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When I became an evangelical Christian 40 years ago this past December, I had no idea what I was getting into.

I was only sixteen. So what were “evangelicals” to me? People who liked to run hospitals and rent out their churches for free? How should I know?

Richard Flory Article cropped and 50 percent correctedIt took a few months for me to realize that not only had I become one of them, but that-hey!-now it was 1976!

This was the year that George Gallup (in Time magazine), and a Newsweek cover story dubbed, “The Year of the Evangelical!”[1. “Religion: Counting Souls,” Time, October 4, 1976; Kenneth L. Woodward, et. al., “Born-again: The Year of the Evangelical,” in: Newsweek, October 25, 1976.] This was the year that Jimmy Carter won the U.S. Presidential election with a Bible under his arm on his way to teaching Sunday School classes! The year that the New York Times Best-Seller list advertised that former Watergate hatchet-man Chuck Colson was Born Again!

It turned out that this evangelicalism thing I joined was kind of a big deal.

Getting to know this new world would take me through five evangelical institutions of higher education (two of which employed me, one conservative the other loosey-goosey), a brief stint in church ministry, and countless hours of pouring over the Bible and theological texts in worship services, adult Sunday School classes, small groups, and in my own private studies.

And if there’s one thing I learned through all my immersion in this biblical-worldview subculture, it is this: the world doesn’t give a rip about our biblical-worldview subculture-unless, of course, it affects them personally, or becomes useful to satisfy their appetite for ridicule and mockery.

This is especially true of the secular-pluralist world, which prefers to view all religion as symptomatic of some form of social psychosis. The inhabitants of that world do not take the things we believe seriously for half a minute.

And why should they? We believe things that they find ridiculous. So ridiculous, in fact, that they are compelled to explain them in psycho-socio-political terms rather than as what they are: religious beliefs.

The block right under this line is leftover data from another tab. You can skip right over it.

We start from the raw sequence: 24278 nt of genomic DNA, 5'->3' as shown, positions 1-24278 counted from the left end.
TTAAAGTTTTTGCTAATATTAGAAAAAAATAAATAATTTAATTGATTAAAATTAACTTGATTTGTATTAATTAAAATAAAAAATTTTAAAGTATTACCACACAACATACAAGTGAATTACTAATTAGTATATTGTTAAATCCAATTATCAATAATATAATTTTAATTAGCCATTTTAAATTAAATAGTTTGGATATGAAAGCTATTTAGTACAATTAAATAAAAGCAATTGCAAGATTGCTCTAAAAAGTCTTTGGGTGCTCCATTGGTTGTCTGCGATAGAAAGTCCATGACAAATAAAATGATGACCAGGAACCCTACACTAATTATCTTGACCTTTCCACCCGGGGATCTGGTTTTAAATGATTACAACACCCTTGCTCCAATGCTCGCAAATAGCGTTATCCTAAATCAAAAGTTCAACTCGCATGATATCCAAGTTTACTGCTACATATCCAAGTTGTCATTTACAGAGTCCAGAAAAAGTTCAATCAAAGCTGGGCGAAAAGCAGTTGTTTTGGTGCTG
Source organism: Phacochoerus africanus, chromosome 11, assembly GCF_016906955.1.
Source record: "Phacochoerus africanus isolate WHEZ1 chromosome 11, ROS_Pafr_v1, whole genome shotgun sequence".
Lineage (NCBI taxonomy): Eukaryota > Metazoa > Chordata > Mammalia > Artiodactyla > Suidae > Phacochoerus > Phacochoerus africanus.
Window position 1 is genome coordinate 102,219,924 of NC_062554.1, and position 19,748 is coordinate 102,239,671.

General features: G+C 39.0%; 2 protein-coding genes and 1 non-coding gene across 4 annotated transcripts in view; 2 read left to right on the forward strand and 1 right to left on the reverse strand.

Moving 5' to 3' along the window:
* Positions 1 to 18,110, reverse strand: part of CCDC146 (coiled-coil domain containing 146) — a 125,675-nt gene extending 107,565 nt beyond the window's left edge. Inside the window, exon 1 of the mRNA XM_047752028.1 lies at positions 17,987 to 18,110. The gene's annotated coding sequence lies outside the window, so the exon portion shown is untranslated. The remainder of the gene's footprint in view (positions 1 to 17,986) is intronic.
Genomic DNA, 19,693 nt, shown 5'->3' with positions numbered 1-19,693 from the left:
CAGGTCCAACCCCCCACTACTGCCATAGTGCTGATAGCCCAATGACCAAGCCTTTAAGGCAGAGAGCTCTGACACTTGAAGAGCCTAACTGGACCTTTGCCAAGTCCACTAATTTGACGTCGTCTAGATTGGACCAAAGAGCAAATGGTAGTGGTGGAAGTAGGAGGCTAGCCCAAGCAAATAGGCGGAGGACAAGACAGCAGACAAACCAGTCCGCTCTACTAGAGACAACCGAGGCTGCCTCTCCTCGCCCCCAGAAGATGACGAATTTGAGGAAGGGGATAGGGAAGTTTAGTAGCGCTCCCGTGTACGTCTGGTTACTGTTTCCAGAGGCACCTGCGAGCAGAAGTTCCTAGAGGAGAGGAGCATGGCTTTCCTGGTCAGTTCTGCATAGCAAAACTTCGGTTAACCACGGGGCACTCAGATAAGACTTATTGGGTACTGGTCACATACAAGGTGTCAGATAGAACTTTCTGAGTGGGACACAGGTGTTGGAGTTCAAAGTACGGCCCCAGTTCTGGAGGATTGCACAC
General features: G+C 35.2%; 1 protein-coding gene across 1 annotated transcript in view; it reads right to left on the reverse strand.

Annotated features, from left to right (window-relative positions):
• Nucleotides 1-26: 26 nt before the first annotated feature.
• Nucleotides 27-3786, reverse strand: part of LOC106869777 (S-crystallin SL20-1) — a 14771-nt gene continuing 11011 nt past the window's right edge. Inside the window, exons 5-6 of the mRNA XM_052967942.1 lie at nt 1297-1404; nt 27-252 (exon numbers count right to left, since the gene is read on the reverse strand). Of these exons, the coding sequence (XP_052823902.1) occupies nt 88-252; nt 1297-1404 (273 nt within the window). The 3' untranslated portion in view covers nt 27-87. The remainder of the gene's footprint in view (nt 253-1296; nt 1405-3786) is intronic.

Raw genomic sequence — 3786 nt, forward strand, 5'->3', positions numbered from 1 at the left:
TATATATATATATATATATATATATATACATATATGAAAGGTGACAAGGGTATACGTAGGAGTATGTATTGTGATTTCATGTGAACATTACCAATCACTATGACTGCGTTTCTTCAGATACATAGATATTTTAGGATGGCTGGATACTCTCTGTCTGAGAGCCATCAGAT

“Beliefs?!” In the great echo chamber of secular pluralism evangelicals do not have “beliefs.” Instead, evangelicals have “obsessions,”1Cf. Kristen Syme, “An Exploration into the Evangelical Obsession with the Unborn,” Religion Now, June 22, 2015. See also Rachel Held Evans’ reference to “just how out-of-control the evangelical obsession with homosexuality has become” in her article, “On the World Vision Reaction: Some Bad News, Some Good News, and Some Ideas,” May 25, 2014. Oh yeah, right: homosexuals have been pushing their social agenda for 40 years, but it’s the evangelicals who are “obsessed!” Thanks for clarifying that, Rachel! “paranoid delusions,”2Cf. Karoli, “Study: White Evangelical Christians Are Paranoid, Delusional,” Crooks & Liars, January 29, 2013. “persecution complexes,”3Cf.. Alan Noble, “The Evangelical Persecution Complex,” The Atlantic, August 4, 2014. And Randall J. Stephens, “‘Religious Liberty’ And The Origins Of The Evangelical Persecution Complex,” Religion Dispatches, January 12, 2016. and “bigotries.”4David Vanderveen, “Wheaton College’s Orthodoxy Police and the Spiritual Price of Bigotry” in The Blog, Huffington Post, January 11, 2016. Vanderveen proudly reminds his readers that he himself was forced out of Wheaton as a student in the early ’90s for publishing a sexually suggestive poem in a student publication. Oh, those nasty bigots! Whatever “beliefs” they claim to have can be safely dismissed as cruel dogmas designed to “abuse,” “terrorize,” and inflict “trauma,” in order to “shame” people into conformity.5Bill Moeller, “I Was Traumatized by Christian Dogma: I Won’t Do the Same to My Child,” AlterNet, July 31, 2014.